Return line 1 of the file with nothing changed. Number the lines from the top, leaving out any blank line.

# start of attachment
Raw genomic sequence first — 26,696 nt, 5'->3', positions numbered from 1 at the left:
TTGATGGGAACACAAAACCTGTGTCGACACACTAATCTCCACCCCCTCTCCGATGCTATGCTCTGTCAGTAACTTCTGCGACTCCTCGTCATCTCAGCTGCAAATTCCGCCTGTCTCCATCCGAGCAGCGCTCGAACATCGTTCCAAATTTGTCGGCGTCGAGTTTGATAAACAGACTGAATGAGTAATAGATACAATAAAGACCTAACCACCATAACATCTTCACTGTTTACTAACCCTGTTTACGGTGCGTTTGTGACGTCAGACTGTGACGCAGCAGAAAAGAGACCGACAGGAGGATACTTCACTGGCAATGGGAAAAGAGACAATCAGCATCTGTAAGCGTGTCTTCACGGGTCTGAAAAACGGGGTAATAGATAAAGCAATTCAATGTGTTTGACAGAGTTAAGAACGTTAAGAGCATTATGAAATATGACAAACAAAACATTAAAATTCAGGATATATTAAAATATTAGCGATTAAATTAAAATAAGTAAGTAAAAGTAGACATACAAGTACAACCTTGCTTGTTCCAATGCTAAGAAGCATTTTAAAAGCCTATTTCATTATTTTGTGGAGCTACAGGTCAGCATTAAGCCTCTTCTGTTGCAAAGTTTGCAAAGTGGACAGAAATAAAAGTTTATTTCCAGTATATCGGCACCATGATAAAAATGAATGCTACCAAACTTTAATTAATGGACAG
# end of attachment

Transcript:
Raw genomic sequence first — 26,696 nt, 5'->3', positions numbered from 1 at the left: